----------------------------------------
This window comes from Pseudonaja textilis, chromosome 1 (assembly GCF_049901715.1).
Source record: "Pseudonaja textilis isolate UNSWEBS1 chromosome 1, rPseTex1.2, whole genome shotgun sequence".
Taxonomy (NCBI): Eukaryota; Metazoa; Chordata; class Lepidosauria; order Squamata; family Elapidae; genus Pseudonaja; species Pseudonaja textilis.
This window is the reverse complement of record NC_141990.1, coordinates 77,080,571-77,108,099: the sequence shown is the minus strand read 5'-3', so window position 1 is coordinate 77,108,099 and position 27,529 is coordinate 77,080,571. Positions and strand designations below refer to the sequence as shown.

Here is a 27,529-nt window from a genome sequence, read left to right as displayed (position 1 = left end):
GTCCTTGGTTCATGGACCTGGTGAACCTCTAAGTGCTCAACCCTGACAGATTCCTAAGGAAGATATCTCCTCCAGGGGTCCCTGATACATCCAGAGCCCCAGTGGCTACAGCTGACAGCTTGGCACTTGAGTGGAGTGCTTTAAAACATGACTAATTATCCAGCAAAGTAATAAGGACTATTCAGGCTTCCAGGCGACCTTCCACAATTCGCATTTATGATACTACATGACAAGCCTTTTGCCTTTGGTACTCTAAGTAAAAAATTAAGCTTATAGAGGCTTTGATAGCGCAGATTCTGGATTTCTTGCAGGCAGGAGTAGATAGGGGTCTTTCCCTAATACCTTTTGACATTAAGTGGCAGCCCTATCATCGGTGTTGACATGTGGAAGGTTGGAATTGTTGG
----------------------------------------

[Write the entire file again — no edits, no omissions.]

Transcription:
This window comes from Pseudonaja textilis, chromosome 1 (assembly GCF_049901715.1).
Source record: "Pseudonaja textilis isolate UNSWEBS1 chromosome 1, rPseTex1.2, whole genome shotgun sequence".
Taxonomy (NCBI): Eukaryota; Metazoa; Chordata; class Lepidosauria; order Squamata; family Elapidae; genus Pseudonaja; species Pseudonaja textilis.
This window is the reverse complement of record NC_141990.1, coordinates 77,080,571-77,108,099: the sequence shown is the minus strand read 5'-3', so window position 1 is coordinate 77,108,099 and position 27,529 is coordinate 77,080,571. Positions and strand designations below refer to the sequence as shown.

Here is a 27,529-nt window from a genome sequence, read left to right as displayed (position 1 = left end):
GTCCTTGGTTCATGGACCTGGTGAACCTCTAAGTGCTCAACCCTGACAGATTCCTAAGGAAGATATCTCCTCCAGGGGTCCCTGATACATCCAGAGCCCCAGTGGCTACAGCTGACAGCTTGGCACTTGAGTGGAGTGCTTTAAAACATGACTAATTATCCAGCAAAGTAATAAGGACTATTCAGGCTTCCAGGCGACCTTCCACAATTCGCATTTATGATACTACATGACAAGCCTTTTGCCTTTGGTACTCTAAGTAAAAAATTAAGCTTATAGAGGCTTTGATAGCGCAGATTCTGGATTTCTTGCAGGCAGGAGTAGATAGGGGTCTTTCCCTAATACCTTTTGACATTAAGTGGCAGCCCTATCATCGGTGTTGACATGTGGAAGGTTGGAATTGTTGG